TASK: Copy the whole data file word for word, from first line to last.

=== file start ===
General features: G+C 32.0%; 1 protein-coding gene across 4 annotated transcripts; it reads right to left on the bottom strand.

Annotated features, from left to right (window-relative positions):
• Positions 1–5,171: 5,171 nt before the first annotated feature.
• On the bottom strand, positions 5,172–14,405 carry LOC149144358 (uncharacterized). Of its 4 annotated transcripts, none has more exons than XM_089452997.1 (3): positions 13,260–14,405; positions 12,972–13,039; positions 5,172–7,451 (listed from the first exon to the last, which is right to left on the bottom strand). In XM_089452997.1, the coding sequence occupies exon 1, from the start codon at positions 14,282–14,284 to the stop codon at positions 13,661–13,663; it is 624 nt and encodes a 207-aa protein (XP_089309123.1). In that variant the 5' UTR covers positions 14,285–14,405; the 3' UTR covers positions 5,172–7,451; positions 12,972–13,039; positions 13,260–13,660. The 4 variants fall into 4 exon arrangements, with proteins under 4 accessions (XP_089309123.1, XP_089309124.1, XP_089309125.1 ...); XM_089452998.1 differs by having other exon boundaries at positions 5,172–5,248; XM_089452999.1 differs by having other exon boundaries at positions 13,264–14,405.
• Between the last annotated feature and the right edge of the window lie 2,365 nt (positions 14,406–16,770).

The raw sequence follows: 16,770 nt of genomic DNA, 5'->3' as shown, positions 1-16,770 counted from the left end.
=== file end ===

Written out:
General features: G+C 32.0%; 1 protein-coding gene across 4 annotated transcripts; it reads right to left on the bottom strand.

Annotated features, from left to right (window-relative positions):
• Positions 1–5,171: 5,171 nt before the first annotated feature.
• On the bottom strand, positions 5,172–14,405 carry LOC149144358 (uncharacterized). Of its 4 annotated transcripts, none has more exons than XM_089452997.1 (3): positions 13,260–14,405; positions 12,972–13,039; positions 5,172–7,451 (listed from the first exon to the last, which is right to left on the bottom strand). In XM_089452997.1, the coding sequence occupies exon 1, from the start codon at positions 14,282–14,284 to the stop codon at positions 13,661–13,663; it is 624 nt and encodes a 207-aa protein (XP_089309123.1). In that variant the 5' UTR covers positions 14,285–14,405; the 3' UTR covers positions 5,172–7,451; positions 12,972–13,039; positions 13,260–13,660. The 4 variants fall into 4 exon arrangements, with proteins under 4 accessions (XP_089309123.1, XP_089309124.1, XP_089309125.1 ...); XM_089452998.1 differs by having other exon boundaries at positions 5,172–5,248; XM_089452999.1 differs by having other exon boundaries at positions 13,264–14,405.
• Between the last annotated feature and the right edge of the window lie 2,365 nt (positions 14,406–16,770).

The raw sequence follows: 16,770 nt of genomic DNA, 5'->3' as shown, positions 1-16,770 counted from the left end.